Socioeconomic multi-domain health inequalities in Dutch primary school children.

Auteur(s) :
Vermeiren AP., Willeboordse M., Oosterhoff M., Bartelink N., Muris P., Bosma H.
Date :
Avr, 2018
Source(s) :
European journal of public health. # p
Adresse :
Department of Social Medicine, Care and Public Health Research Institute (CAPHRI), Maastricht University, Maastricht, The Netherlands.

Sommaire de l'article

This study assesses socio-economic health inequalities (SEHI) over primary school-age (4- to 12-years old) across 13 outcomes (i.e. body-mass index [BMI], handgrip strength, cardiovascular fitness, current physical conditions, moderate to vigorous physical activity, sleep duration, daily fruit and vegetable consumption, daily breakfast, exposure to smoking, mental strengths and difficulties, self-efficacy, school absenteeism and learning disabilities), covering four health domains (i.e. physical health, health behaviour, mental health and academic health).

Multilevel mixed effect (linear and logistic) regression analyses were applied to cross-sectional data of a Dutch quasi-experimental study that included 1403 pupils from nine primary schools. Socioeconomic background (high-middle-low) was indicated by maternal education (n = 976) and parental material deprivation (n = 784).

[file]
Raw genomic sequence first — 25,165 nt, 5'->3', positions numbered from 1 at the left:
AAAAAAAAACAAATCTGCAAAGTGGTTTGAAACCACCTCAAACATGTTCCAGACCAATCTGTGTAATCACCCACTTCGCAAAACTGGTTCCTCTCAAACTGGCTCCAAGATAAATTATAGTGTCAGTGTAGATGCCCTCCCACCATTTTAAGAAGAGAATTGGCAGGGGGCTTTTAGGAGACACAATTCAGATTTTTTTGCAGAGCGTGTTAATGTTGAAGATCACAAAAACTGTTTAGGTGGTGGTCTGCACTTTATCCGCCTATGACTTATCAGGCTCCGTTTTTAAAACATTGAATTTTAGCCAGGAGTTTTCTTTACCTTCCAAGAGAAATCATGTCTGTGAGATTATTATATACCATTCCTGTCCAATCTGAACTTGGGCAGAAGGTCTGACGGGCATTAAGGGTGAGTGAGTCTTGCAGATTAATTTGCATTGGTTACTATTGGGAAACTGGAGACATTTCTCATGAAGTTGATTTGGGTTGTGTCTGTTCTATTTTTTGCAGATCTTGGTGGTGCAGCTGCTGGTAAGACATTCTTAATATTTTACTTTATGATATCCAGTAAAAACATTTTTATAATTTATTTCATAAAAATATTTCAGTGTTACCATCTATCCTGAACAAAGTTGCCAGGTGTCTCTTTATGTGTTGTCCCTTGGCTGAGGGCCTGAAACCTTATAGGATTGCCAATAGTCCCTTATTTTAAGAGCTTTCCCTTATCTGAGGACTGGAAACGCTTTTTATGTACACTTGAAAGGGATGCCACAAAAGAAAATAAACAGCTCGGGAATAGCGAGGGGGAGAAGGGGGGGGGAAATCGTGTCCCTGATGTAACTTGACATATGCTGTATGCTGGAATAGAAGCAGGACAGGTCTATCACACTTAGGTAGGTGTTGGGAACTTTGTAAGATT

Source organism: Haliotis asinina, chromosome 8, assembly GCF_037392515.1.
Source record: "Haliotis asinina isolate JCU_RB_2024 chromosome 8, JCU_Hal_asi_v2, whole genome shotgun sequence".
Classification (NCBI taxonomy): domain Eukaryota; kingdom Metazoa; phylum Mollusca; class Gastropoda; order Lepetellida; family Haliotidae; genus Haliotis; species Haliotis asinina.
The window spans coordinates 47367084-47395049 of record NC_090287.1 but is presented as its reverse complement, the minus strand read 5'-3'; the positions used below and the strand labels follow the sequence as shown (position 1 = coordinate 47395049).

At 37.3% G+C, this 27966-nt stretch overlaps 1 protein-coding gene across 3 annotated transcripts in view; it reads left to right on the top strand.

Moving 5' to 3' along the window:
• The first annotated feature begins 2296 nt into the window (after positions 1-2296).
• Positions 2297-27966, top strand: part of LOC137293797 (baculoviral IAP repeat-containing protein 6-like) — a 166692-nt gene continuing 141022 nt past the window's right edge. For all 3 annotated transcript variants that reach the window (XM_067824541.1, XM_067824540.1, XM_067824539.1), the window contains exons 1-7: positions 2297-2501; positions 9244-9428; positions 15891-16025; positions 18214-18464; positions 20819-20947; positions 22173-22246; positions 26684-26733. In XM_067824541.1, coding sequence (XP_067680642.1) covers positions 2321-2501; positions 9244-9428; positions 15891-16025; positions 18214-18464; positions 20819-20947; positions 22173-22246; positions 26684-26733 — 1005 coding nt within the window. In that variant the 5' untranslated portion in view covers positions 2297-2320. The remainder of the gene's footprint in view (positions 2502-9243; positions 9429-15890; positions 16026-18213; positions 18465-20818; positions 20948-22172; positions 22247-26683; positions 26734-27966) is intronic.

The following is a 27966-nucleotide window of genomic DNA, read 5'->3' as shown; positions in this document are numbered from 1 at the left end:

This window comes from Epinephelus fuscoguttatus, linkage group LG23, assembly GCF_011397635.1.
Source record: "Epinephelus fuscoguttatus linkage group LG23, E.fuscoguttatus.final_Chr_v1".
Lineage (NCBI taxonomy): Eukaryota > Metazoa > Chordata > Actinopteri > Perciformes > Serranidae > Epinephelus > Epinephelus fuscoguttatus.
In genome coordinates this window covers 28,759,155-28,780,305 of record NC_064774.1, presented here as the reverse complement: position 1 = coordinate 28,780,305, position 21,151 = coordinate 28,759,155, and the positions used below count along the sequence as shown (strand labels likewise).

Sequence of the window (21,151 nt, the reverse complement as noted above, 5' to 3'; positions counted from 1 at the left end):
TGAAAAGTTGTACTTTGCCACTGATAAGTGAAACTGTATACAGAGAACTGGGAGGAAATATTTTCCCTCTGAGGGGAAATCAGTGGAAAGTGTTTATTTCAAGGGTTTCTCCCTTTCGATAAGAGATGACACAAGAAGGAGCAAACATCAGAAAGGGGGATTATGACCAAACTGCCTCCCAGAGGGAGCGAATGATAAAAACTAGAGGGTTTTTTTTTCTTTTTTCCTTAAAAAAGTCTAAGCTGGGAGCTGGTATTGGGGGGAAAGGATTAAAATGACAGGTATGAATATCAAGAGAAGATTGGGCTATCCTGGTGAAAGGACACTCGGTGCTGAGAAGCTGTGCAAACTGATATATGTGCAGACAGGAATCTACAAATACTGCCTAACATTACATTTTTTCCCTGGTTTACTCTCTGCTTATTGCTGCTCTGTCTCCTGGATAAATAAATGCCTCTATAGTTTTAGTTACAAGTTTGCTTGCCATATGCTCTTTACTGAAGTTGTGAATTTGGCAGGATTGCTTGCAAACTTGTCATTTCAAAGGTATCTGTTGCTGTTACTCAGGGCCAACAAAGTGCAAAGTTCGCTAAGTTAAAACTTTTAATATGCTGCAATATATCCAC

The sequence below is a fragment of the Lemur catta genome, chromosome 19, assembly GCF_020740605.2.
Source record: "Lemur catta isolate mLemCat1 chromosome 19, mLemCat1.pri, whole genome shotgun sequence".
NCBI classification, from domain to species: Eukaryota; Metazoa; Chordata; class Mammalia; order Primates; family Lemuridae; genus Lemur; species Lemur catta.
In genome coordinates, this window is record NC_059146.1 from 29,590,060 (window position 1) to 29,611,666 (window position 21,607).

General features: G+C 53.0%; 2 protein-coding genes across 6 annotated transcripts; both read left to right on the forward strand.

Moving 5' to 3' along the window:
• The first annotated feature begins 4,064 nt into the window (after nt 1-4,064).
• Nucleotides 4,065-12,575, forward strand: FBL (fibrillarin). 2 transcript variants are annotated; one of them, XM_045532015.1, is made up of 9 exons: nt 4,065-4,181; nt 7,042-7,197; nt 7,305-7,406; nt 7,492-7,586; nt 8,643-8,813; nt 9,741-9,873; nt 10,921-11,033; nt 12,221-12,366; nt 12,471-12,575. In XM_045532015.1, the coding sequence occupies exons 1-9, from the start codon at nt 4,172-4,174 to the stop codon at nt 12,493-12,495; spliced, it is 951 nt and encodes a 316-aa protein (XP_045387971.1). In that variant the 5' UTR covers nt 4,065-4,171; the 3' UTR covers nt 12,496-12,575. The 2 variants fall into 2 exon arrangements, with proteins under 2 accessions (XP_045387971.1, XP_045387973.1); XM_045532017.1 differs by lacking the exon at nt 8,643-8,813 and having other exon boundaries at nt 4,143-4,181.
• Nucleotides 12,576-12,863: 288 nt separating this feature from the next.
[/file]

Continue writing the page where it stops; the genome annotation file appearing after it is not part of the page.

Pupils with higher educated mothers had lower BMIs, higher handgrip strength and higher cardiovascular fitness; their parents reported more daily fruit and vegetable consumption, daily breakfast and less exposure to smoking. Furthermore these pupils showed less mental difficulties and less school absenteeism compared with pupils whose mothers had a lower education level. When using parental material deprivation as socio-economic indicator, similar results were found for BMI, cardiovascular fitness, sleep duration, exposure to smoking and mental strengths and difficulties. Socio-economic differences in handgrip strength, cardiovascular fitness and sleep duration were larger in older than in younger pupils.

Childhood SEHI are clearly found across multiple domains, and some are larger in older than in younger pupils. Interventions aiming to tackle SEHI may therefore need a comprehensive and perhaps more fundamental approach.

Source : Pubmed